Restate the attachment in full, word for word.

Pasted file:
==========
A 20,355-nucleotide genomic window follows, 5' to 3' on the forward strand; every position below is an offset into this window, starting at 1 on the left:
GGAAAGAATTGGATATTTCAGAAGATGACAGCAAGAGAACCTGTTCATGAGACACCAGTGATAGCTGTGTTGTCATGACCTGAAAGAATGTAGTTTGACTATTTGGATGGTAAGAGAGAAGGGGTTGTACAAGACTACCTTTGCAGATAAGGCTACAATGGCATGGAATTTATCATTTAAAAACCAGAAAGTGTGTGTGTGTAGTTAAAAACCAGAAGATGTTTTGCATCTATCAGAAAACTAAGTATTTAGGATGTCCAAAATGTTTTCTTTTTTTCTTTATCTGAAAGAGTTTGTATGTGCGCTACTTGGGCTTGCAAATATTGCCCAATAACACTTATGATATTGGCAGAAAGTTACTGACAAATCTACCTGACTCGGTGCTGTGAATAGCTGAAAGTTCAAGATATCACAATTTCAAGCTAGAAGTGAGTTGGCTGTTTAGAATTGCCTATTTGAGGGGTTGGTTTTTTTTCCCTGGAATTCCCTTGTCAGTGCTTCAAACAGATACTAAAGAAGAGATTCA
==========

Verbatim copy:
A 20,355-nucleotide genomic window follows, 5' to 3' on the forward strand; every position below is an offset into this window, starting at 1 on the left:
GGAAAGAATTGGATATTTCAGAAGATGACAGCAAGAGAACCTGTTCATGAGACACCAGTGATAGCTGTGTTGTCATGACCTGAAAGAATGTAGTTTGACTATTTGGATGGTAAGAGAGAAGGGGTTGTACAAGACTACCTTTGCAGATAAGGCTACAATGGCATGGAATTTATCATTTAAAAACCAGAAAGTGTGTGTGTGTAGTTAAAAACCAGAAGATGTTTTGCATCTATCAGAAAACTAAGTATTTAGGATGTCCAAAATGTTTTCTTTTTTTCTTTATCTGAAAGAGTTTGTATGTGCGCTACTTGGGCTTGCAAATATTGCCCAATAACACTTATGATATTGGCAGAAAGTTACTGACAAATCTACCTGACTCGGTGCTGTGAATAGCTGAAAGTTCAAGATATCACAATTTCAAGCTAGAAGTGAGTTGGCTGTTTAGAATTGCCTATTTGAGGGGTTGGTTTTTTTTCCCTGGAATTCCCTTGTCAGTGCTTCAAACAGATACTAAAGAAGAGATTCA